Millions of Verizon customer records left exposed in Israeli company lapse

Verizon security error leaves millions of customer records exposed
Verizon contractor left 14M customers' data unprotected

14 July, 2017

The personal data of more than 6 million Verizon customers has leaked online due to "human error", the company confirmed on Wednesday.

UpGuard, a cybersecurity firm, discovered an unsecured data storage system set up by a third-party Verizon contractor, ZDNet reported.

The data is found in an unprotected Amazon S3 storage server administered by an engineer for NICE Systems, which is based in Israel. Vickery alerted Verizon to the leak, according to ZDNet, but it took over a week for the security hole to be closed. UpGuard discovered that leak as well.

A security lapse leaks data from millions of Verizon customers.

The customer record includes names, phone numbers and account pins. I say "not directly" because a Wireline customer could obviously also be a Wireless customer and their Verizon Wireless number could have been exposed if they have it attached to a Wireline account. And, while you're at it, ask Verizon to do a little more about security.

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"The long duration of time between the initial June 13th notification to Verizon by UpGuard of this data exposure, and the ultimate closure of the breach on June 22nd, is troubling", Upguard wrote.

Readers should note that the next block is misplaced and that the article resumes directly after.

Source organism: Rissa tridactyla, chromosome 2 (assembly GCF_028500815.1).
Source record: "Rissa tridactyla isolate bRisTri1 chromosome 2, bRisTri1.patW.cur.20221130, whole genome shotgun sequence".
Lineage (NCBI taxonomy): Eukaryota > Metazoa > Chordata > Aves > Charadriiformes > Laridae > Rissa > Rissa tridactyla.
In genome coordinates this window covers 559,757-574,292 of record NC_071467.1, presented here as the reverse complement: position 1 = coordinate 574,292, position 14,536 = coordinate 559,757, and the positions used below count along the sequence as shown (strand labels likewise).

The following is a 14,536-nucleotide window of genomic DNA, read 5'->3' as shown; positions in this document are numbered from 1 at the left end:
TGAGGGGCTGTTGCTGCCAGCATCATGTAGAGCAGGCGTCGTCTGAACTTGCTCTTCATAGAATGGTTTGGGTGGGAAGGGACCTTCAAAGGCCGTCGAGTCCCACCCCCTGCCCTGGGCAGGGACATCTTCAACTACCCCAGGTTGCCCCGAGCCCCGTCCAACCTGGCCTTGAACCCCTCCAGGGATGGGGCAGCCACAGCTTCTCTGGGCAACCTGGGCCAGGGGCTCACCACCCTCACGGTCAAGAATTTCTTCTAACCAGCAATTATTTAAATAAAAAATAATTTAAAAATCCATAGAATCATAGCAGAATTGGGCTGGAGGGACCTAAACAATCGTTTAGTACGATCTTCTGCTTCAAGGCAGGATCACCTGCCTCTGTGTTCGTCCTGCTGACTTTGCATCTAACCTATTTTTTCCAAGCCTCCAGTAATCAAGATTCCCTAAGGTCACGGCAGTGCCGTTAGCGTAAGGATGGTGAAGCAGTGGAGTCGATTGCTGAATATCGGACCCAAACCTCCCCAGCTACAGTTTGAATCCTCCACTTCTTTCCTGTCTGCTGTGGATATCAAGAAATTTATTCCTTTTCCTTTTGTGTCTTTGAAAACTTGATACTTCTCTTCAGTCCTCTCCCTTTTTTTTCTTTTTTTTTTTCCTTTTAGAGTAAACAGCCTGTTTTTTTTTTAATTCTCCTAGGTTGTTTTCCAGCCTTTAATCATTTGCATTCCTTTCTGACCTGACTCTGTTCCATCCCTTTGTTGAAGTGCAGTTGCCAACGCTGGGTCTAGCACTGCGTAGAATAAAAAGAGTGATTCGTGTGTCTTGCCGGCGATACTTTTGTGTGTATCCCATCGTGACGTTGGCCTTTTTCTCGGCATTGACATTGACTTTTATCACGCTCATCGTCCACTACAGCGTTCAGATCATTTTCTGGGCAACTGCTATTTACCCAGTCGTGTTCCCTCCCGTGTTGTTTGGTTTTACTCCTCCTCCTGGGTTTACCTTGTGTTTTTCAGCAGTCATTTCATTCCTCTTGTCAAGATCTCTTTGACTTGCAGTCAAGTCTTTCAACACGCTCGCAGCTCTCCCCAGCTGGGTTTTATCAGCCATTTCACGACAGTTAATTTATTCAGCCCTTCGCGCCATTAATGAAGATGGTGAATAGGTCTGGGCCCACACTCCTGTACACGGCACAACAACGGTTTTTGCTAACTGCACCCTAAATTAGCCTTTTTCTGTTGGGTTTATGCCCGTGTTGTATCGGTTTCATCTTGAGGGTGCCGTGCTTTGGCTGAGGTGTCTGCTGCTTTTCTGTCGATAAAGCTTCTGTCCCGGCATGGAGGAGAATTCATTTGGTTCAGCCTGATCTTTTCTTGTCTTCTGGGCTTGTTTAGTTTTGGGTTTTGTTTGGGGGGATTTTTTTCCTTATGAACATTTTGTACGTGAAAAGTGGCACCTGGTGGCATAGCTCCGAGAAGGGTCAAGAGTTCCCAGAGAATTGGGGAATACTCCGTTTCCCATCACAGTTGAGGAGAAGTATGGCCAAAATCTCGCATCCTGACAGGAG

"As a media outlet recently reported, an employee of one of our vendors put information into a cloud storage area and incorrectly set the storage to allow external access", Verizon's statement read. Each record in the log files contained customer data such as name, cell phone number, account PIN, email address, home address, Verizon services subscribed to, current account balance, federal government account number, frustration score, and hundreds of such other fields.

UPDATE: Verizon has responded to the breach by saying no information was stolen. Changing passwords and setting up two-step authentication is always a good idea after a security breach where personal data may have been compromised. "Companies like Verizon must insist that third party vendors like Nice protect their customer data as they move it to the public cloud".

"Cyber risk is a fact of life for any digital service".

"In relation to this specific case, there are technologies available today that could have quickly, easily and cost effectively ensured appropriate configuration of the cloud service, denied unauthorised access, and encrypted the sensitive data at rest".

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